Diagnosis and management of Barrett esophagus: European Society of Gastrointestinal Endoscopy (ESGE) Guideline

Bas L.A.M. Weusten*, Raf Bisschops, Mario Dinis-Ribeiro, Massimiliano Di Pietro, Oliver Pech, Manon C.W. Spaander, Francisco Baldaque-Silva, Maximilien Barret, Emmanuel Coron, Glòria Fernández-Esparrach, Rebecca C. Fitzgerald, Marnix Jansen, Manol Jovani, Ines Marques-De-Sa, Arti Rattan, W. Keith Tan, Eva P.D. Verheij, Pauline A. Zellenrath, Konstantinos Triantafyllou, Roos E. Pouw

*Corresponding author for this work

Research output: Contribution to journalArticleAcademicpeer-review

12 Citations (Scopus)

Abstract

Main Recommendations MR1  ESGE recommends the following standards for Barrett esophagus (BE) surveillance: - a minimum of 1-minute inspection time per cm of BE length during a surveillance endoscopy- photodocumentation of landmarks, the BE segment including one picture per cm of BE length, and the esophagogastric junction in retroflexed position, and any visible lesions- use of the Prague and (for visible lesions) Paris classification- collection of biopsies from all visible abnormalities (if present), followed by random four-quadrant biopsies for every 2-cm BE length.Strong recommendation, weak quality of evidence. MR2  ESGE suggests varying surveillance intervals for different BE lengths. For BE with a maximum extent of ≥ 1 cm and < 3 cm, BE surveillance should be repeated every 5 years. For BE with a maximum extent of ≥ 3 cm and < 10 cm, the interval for endoscopic surveillance should be 3 years. Patients with BE with a maximum extent of ≥ 10 cm should be referred to a BE expert center for surveillance endoscopies.For patients with an irregular Z-line/columnar-lined esophagus of < 1 cm, no routine biopsies or endoscopic surveillance are advised.Weak recommendation, low quality of evidence. MR3  ESGE suggests that, if a patient has reached 75 years of age at the time of the last surveillance endoscopy and/or the patient's life expectancy is less than 5 years, the discontinuation of further surveillance endoscopies can be considered.Weak recommendation, very low quality of evidence. MR4  ESGE recommends offering endoscopic eradication therapy using ablation to patients with BE and low grade dysplasia (LGD) on at least two separate endoscopies, both confirmed by a second experienced pathologist. Strong recommendation, high level of evidence. MR5  ESGE recommends endoscopic ablation treatment for BE with confirmed high grade dysplasia (HGD) without visible lesions, to prevent progression to invasive cancer. Strong recommendation, high level of evidence. MR6  ESGE recommends offering complete eradication of all remaining Barrett epithelium by ablation after endoscopic resection of visible abnormalities containing any degree of dysplasia or esophageal adenocarcinoma (EAC). Strong recommendation, moderate quality of evidence. MR7  ESGE recommends endoscopic resection as curative treatment for T1a Barrett's cancer with well/moderate differentiation and no signs of lymphovascular invasion. Strong recommendation, high level of evidence. MR8  ESGE suggests that low risk submucosal (T1b) EAC (i. e. submucosal invasion depth ≤ 500 μm AND no [lympho]vascular invasion AND no poor tumor differentiation) can be treated by endoscopic resection, provided that adequate follow-up with gastroscopy, endoscopic ultrasound (EUS), and computed tomography (CT)/positrion emission tomography-computed tomography (PET-CT) is performed in expert centers. Weak recommendation, low quality of evidence. MR9  ESGE suggests that submucosal (T1b) esophageal adenocarcinoma with deep submucosal invasion (tumor invasion > 500 μm into the submucosa), and/or (lympho)vascular invasion, and/or a poor tumor differentiation should be considered high risk. Complete staging and consideration of additional treatments (chemotherapy and/or radiotherapy and/or surgery) or strict endoscopic follow-up should be undertaken on an individual basis in a multidisciplinary discussion. Strong recommendation, low quality of evidence. MR10 a ESGE recommends that the first endoscopic follow-up after successful endoscopic eradication therapy (EET) of BE is performed in an expert center. Strong recommendation, very low quality of evidence. b  ESGE recommends careful inspection of the neo-squamocolumnar junction and neo-squamous epithelium with high definition white-light endoscopy and virtual chromoendoscopy during post-EET surveillance, to detect recurrent dysplasia. Strong recommendation, very low level of evidence. c  ESGE recommends against routine four-quadrant biopsies of neo-squamous epithelium after successful EET of BE. Strong recommendation, low level of evidence. d  ESGE suggests, after successful EET, obtaining four-quadrant random biopsies just distal to a normal-appearing neo-squamocolumnar junction to detect dysplasia in the absence of visible lesions. Weak recommendation, low level of evidence. e  ESGE recommends targeted biopsies are obtained where there is a suspicion of recurrent BE in the tubular esophagus, or where there are visible lesions suspicious for dysplasia. Strong recommendation, very low level of evidence. MR11  After successful EET, ESGE recommends the following surveillance intervals: - For patients with a baseline diagnosis of HGD or EAC:at 1, 2, 3, 4, 5, 7, and 10 years after last treatment, after which surveillance may be stopped.- For patients with a baseline diagnosis of LGD:at 1, 3, and 5 years after last treatment, after which surveillance may be stopped.Strong recommendation, low quality of evidence.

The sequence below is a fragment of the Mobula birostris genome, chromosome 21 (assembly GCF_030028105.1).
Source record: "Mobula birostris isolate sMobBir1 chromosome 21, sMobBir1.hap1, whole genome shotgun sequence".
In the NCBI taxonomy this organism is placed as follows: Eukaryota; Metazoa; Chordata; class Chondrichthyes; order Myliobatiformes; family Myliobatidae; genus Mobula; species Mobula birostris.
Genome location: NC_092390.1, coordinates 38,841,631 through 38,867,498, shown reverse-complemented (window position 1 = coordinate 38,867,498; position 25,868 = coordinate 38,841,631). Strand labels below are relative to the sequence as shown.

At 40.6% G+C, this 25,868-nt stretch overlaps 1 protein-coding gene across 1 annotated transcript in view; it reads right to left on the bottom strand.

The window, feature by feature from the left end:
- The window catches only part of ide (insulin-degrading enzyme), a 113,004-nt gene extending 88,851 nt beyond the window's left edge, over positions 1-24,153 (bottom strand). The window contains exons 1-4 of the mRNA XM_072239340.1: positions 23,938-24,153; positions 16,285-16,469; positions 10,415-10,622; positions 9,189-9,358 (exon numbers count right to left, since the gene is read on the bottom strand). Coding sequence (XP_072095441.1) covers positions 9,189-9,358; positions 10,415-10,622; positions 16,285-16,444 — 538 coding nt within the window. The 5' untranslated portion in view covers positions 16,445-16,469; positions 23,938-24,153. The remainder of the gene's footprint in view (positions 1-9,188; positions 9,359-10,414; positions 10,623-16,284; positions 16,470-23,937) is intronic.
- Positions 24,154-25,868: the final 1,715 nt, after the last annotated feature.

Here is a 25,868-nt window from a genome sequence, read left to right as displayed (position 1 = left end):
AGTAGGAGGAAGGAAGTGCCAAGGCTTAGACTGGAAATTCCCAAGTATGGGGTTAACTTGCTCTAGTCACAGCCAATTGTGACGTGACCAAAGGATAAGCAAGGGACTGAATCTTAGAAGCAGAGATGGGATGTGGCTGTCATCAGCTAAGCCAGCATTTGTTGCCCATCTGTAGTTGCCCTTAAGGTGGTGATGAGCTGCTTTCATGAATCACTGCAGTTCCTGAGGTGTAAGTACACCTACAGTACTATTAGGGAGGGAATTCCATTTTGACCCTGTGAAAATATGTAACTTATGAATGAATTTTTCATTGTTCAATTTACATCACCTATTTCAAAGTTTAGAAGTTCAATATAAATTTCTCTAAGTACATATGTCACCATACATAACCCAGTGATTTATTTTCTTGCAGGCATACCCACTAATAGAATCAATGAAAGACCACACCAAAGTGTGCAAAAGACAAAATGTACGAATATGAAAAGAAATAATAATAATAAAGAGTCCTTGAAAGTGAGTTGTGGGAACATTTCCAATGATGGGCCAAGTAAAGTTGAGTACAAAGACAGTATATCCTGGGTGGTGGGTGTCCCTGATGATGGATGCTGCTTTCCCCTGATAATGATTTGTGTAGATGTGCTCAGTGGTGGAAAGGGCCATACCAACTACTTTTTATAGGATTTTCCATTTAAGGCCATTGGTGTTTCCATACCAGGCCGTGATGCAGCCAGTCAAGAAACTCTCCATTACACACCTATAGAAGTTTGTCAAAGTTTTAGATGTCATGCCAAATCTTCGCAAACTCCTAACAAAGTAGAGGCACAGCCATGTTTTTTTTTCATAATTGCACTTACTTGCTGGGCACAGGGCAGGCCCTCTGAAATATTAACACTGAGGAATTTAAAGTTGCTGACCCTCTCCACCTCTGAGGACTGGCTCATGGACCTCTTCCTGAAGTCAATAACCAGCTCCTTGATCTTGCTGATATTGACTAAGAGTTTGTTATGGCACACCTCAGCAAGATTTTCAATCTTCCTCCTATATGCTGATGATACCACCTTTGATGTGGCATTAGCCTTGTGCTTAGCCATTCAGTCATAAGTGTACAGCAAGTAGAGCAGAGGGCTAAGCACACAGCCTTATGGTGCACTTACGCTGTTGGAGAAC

Original languageEnglish
Pages (from-to)1124-1146
Number of pages23
JournalEndoscopy
Volume55
Issue number12
Early online date9 Oct 2023
DOIs
Publication statusPublished - 28 Nov 2023

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© 2023. European Society of Gastrointestinal Endoscopy All rights reserved.

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